Irvin Kershner
Isadore Kershner

(1923-04-29)April 29, 1923
DiedNovember 27, 2010(2010-11-27) (aged 87)
Alma materUniversity of Southern California
Occupation(s)Film director, producer, actor
Years active1952–2009

Irvin Kershner (born Isadore Kershner; April 29, 1923 – November 27, 2010) was an American director for film and television.

Early in his career as a filmmaker he directed quirky, independent drama films, while working as a lecturer at the University of Southern California. Later, he transitioned to high-budget blockbusters such as The Empire Strikes Back, the James Bond adaptation Never Say Never Again and RoboCop 2. Through the course of his career, he received numerous accolades, including being nominated for both a Primetime Emmy Award and a Palme d'Or.

Early life

Irvin Kershner was born in Philadelphia, to Russian-Jewish parents. They were born in Talne, Russian Empire.[1] His artistic and cultural background was a mixture of music and art. The study of music (violin, viola and composition) was the most important activity of his early years.[2] He attended Temple University's Tyler School of Fine Arts in Philadelphia. Later, he went to New York and Provincetown to study with the famous painting teacher Hans Hofmann. He then moved to Los Angeles where he studied photography at the Art Center College of Design.[3]

During World War II, Kershner served three years with the U.S. Eighth Air Force as a flight engineer.[4] He later began his film career at the University of Southern California School of Cinematic Arts, teaching photography and taking cinema courses under Slavko Vorkapić, a montage artist and then-dean of the School. Kershner then accepted a job as still photographer on a State Department film project in Iran under the Point Four Program, which ultimately led to an assignment as a director and cinematographer of documentaries in Iran, Greece and Turkey with the United States Information Service.


When he returned to the States, he and Paul Coates developed Confidential File, a documentary television series. Kershner worked as writer, director, cinematographer and editor. He later developed and directed the television series The Rebel (1959–61), as well as the pilots for Peyton Place, Cain's Hundred, Philip Marlowe, and others.[5]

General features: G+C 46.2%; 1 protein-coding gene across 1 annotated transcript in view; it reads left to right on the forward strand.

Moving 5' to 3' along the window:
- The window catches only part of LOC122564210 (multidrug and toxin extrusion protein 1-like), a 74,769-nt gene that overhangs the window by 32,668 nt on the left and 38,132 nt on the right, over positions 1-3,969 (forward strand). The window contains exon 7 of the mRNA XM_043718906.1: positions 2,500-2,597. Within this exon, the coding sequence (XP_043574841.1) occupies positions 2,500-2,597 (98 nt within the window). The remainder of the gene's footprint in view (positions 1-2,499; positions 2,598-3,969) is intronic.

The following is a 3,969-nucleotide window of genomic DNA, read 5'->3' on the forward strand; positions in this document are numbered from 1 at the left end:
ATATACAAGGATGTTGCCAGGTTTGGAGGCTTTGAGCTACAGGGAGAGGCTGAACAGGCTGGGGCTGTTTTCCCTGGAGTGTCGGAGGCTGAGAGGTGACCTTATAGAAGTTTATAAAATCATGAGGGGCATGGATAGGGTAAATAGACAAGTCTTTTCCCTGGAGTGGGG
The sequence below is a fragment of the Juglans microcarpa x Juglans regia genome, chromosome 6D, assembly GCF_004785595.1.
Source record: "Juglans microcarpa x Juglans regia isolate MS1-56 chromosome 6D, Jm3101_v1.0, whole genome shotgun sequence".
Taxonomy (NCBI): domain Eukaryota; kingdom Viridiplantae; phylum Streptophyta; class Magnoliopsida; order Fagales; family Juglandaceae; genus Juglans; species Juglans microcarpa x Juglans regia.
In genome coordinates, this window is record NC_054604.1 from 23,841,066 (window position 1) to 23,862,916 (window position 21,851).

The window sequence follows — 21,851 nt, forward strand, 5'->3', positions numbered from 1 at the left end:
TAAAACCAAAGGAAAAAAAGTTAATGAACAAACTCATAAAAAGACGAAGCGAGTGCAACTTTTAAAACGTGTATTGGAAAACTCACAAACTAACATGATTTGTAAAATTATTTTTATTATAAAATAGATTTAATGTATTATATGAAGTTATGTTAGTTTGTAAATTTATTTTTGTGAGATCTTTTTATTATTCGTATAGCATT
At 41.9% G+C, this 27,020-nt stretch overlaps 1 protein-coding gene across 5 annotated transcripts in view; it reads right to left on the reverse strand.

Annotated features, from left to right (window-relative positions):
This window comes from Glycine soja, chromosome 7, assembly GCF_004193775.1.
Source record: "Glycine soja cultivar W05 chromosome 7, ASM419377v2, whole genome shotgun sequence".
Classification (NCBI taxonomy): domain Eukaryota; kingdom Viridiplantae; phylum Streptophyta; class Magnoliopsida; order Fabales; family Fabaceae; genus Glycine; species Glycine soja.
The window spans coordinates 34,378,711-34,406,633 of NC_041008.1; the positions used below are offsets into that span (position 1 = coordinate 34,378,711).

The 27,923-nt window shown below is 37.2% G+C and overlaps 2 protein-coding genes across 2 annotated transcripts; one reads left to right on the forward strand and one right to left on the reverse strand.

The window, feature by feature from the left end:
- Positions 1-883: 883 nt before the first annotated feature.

He then moved on to feature films, including: The Hoodlum Priest (which starred Don Murray); The Luck of Ginger Coffey (with Robert Shaw and Mary Ure); A Fine Madness (with Sean Connery, Joanne Woodward, and Jean Seberg); The Flim-Flam Man (starring Michael Sarrazin, George C. Scott and Sue Lyon); Loving (with George Segal and Eva Marie Saint); Up the Sandbox (with Barbra Streisand); The Return of a Man Called Horse (starring Richard Harris); the critically acclaimed TV movie Raid on Entebbe (a true-life drama which was nominated for nine Emmys, including Best Direction); and the supernatural thriller Eyes of Laura Mars (starring Faye Dunaway and Tommy Lee Jones).[6]

Kershner was the son of Jewish immigrants.[7] He considered himself an internationalist, saying: "I've been a student of Christianity. I've been interested in the historical basis of the Muslim religion. I studied Buddhism. I don't think of myself as a Jew except by birth, as I don't follow the customs. I'm a Jew because other people consider me so. My pride is in being international."[8]

The Empire Strikes Back

Kershner directed The Empire Strikes Back (1980), the sequel of the 1977 hit film Star Wars.[9] Writer-producer George Lucas knew Kershner as a teacher in the film program at USC School of Cinematic Arts.[10] Kershner was a surprising choice in directing the film. According to Kershner himself, he once asked Lucas: "Of all the younger guys around, all the hot-shots, why me?" Lucas replied: "Well, because you know everything a Hollywood director is supposed to know, but you're not Hollywood."[11]